PostPosted: 2004.11.15(Mon)20:14    Post subject: Reply with quote should have only put 1 or 2 fish in there wile it was cycling. Youare now burning and permently damaging about 20 fish lol. Thos fish will never be the same. Its like when you get a VERY STRONG shampo in your eye. Thats how it feals for there whole body. Also why don't you truy FISHLESS cycling? Read up on it in the Articls. The articls can help you alout. your amonia and nitite should be zero when its don cycling. your nitrate should be 5.
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Angry Cuttlefish

Joined: 03 Oct 2004
Location: Laguna Hills, CA

PostPosted: 2004.11.15(Mon)23:17    Post subject: Reply with quote

For an article on fishless cycing try I've done it twice now with very good results. Of course, it may not be an option now that you have fish, but it's still good to improve your knowledge. Smile

You have very high nitrates and you should probably start doing daily water changes to bring that down. 25% a day until it gets down below 20ppm will help. After that, depending on conditions, be sure to change 25% of the water per week. Some people get away with fewer changes, and more changes never hurts (at least, in my experience).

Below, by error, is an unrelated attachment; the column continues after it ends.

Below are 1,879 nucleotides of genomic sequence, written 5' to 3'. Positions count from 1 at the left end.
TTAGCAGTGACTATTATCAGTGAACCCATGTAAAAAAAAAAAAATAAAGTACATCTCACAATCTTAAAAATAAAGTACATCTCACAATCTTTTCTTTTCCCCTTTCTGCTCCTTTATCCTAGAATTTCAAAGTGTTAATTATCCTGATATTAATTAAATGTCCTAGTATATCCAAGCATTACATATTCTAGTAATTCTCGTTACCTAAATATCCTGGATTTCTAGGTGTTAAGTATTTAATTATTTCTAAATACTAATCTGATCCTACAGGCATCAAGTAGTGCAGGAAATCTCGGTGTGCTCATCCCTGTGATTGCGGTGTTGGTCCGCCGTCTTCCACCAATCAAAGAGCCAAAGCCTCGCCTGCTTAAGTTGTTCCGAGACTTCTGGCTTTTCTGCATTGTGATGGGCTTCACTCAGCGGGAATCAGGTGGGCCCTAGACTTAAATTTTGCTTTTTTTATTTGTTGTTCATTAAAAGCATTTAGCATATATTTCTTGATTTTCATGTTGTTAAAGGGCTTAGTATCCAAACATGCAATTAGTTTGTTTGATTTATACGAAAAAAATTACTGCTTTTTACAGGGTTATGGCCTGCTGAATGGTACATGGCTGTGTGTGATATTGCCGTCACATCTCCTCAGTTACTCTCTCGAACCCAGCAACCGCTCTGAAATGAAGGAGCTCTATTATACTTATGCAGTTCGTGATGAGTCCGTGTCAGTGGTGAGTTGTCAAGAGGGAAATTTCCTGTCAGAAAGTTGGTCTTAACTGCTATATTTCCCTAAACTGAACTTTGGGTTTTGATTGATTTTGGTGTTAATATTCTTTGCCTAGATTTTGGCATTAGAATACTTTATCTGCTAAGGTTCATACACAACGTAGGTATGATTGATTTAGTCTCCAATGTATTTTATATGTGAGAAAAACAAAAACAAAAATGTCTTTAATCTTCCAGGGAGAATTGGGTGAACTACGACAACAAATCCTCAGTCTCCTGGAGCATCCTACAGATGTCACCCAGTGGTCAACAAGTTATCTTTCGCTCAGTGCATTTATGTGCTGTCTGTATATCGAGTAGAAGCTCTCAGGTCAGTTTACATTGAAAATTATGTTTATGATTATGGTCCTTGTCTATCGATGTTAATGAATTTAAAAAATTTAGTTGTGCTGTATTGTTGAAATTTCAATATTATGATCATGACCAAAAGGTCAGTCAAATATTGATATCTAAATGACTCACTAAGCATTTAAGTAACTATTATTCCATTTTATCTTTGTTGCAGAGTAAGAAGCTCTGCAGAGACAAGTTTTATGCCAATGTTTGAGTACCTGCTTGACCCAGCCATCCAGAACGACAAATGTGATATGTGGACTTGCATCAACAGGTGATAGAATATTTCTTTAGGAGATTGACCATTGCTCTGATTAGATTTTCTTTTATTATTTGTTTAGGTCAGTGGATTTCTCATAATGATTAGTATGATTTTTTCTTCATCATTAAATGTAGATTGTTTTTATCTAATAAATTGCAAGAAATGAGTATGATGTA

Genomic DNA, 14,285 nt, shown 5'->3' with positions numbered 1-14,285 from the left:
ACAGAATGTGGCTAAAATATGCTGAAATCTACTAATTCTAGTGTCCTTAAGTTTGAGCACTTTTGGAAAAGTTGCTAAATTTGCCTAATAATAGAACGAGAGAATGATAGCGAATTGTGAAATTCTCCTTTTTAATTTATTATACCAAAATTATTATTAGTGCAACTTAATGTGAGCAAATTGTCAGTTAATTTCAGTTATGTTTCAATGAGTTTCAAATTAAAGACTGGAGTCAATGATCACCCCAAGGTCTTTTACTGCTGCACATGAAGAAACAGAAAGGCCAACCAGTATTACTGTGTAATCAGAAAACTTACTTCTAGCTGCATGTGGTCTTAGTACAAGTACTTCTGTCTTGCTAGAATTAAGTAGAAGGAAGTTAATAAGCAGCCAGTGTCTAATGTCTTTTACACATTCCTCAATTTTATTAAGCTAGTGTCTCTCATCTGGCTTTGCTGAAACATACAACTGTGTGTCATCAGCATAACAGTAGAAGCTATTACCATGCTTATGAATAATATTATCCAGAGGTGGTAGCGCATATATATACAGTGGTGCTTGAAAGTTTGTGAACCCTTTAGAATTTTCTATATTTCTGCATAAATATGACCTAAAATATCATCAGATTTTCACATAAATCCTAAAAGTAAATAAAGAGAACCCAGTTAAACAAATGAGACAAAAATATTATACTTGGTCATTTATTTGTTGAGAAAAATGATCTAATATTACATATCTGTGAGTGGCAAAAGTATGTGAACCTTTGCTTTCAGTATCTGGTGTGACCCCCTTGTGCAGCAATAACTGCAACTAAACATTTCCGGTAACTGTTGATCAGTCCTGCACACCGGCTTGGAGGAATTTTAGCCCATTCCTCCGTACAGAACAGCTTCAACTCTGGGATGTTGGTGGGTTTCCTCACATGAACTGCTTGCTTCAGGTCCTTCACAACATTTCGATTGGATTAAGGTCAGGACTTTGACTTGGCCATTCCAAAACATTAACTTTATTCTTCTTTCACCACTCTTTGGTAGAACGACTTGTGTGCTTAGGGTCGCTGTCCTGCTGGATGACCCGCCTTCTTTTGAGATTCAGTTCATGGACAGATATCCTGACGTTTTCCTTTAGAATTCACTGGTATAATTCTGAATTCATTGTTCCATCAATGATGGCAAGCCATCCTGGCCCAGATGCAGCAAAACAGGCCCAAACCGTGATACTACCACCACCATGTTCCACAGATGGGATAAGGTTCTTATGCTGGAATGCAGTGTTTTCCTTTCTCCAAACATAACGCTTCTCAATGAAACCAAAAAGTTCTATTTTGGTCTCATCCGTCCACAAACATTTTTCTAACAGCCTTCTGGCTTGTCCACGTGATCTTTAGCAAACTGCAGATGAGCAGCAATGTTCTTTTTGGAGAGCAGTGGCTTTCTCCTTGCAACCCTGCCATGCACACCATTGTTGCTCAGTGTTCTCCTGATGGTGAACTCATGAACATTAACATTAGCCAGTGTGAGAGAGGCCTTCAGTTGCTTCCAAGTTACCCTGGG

Your water, aside from ammonia and nitrates, looks OK. Your readings may be due to the cycle, however, and there isn't a lot that can be done about it until the cycle ends.

Good luck!
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Jamie N

Joined: 05 May 2004
Location: San Diego, CA

PostPosted: 2004.11.16(Tue)9:27    Post subject: Reply with quote

welcome chad! I'm glad you're seeking info on how best to take care of your fish! Many people who first find this site don't even know what cycling is. . . it's good that you've made it this far already. That being said, the last posts are correct about the cycling process being damaging to the fish and fishless cycling as being the way to go. There are a couple options for you. You could take the fish back and cycle fishlessly (fishlessly? lol). Or you can continue to cycle as you are. I'll bet that most on this site would recommend you take fish back.